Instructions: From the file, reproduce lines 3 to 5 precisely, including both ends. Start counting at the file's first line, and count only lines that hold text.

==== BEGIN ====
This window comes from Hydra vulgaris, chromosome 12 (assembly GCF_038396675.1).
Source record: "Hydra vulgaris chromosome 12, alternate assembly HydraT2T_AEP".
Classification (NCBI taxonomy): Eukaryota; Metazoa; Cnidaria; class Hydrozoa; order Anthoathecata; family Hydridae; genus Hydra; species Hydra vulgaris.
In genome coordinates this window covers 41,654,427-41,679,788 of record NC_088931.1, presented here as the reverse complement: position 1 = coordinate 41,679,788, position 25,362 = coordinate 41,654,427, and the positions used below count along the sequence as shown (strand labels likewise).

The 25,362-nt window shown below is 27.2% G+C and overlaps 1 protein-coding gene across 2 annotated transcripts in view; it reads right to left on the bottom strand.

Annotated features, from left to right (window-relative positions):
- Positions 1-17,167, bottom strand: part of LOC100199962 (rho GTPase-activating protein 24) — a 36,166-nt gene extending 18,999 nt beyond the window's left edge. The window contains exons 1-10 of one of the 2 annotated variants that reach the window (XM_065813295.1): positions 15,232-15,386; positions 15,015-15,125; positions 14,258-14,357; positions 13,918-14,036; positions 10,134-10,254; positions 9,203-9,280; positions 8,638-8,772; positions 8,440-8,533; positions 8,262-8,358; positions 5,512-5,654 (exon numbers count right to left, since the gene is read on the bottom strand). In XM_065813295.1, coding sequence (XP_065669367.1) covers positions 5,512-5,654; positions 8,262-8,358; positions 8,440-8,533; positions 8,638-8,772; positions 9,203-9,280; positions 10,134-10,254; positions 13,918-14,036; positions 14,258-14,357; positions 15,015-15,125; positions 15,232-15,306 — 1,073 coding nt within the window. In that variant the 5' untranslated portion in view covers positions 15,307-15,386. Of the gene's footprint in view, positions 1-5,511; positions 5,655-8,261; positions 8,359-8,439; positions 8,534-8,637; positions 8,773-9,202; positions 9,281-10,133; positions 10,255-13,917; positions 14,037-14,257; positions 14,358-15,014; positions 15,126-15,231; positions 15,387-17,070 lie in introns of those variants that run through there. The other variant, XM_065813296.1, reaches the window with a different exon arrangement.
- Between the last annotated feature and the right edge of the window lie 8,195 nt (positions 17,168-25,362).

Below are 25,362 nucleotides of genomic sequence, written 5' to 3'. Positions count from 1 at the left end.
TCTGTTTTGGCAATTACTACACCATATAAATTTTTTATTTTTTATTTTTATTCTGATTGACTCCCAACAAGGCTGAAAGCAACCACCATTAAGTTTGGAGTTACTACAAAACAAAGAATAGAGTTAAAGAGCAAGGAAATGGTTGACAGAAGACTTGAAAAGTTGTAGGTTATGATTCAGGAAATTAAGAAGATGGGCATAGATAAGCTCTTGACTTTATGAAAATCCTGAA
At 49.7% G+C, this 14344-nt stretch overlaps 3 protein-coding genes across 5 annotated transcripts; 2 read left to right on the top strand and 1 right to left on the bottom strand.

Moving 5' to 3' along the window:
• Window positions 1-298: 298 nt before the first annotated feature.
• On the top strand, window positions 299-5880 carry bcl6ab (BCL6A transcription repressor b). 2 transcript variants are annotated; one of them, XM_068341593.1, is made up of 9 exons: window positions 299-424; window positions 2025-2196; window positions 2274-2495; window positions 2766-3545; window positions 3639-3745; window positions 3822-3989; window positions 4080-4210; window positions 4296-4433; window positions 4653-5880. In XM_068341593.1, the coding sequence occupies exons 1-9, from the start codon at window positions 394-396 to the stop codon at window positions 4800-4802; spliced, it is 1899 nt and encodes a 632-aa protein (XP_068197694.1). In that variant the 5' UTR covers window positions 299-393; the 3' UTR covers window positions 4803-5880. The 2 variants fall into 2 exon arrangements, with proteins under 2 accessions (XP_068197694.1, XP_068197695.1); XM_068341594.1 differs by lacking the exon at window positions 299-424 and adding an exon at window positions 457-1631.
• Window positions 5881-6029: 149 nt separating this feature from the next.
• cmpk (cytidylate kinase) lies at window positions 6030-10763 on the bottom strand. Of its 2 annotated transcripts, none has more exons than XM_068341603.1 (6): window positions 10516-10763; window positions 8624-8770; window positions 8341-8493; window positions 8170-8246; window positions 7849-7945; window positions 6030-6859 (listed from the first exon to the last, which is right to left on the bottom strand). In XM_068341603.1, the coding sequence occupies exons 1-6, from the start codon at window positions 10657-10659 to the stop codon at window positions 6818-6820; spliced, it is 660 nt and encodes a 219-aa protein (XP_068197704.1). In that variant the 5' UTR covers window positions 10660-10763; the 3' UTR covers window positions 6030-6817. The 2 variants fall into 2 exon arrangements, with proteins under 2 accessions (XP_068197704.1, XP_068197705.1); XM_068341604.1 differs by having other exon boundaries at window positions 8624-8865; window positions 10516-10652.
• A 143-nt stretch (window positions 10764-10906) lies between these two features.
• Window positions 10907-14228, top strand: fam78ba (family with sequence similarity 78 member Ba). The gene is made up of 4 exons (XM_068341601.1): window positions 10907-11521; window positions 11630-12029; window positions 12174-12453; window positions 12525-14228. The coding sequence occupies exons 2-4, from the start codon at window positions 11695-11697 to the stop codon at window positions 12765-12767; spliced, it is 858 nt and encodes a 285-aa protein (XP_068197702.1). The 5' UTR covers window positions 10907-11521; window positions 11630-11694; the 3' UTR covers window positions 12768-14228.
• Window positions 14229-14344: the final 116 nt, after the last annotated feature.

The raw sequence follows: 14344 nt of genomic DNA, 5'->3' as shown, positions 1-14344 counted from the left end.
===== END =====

Classification (NCBI taxonomy): Eukaryota; Metazoa; Cnidaria; class Hydrozoa; order Anthoathecata; family Hydridae; genus Hydra; species Hydra vulgaris.
In genome coordinates this window covers 41,654,427-41,679,788 of record NC_088931.1, presented here as the reverse complement: position 1 = coordinate 41,679,788, position 25,362 = coordinate 41,654,427, and the positions used below count along the sequence as shown (strand labels likewise).

The 25,362-nt window shown below is 27.2% G+C and overlaps 1 protein-coding gene across 2 annotated transcripts in view; it reads right to left on the bottom strand.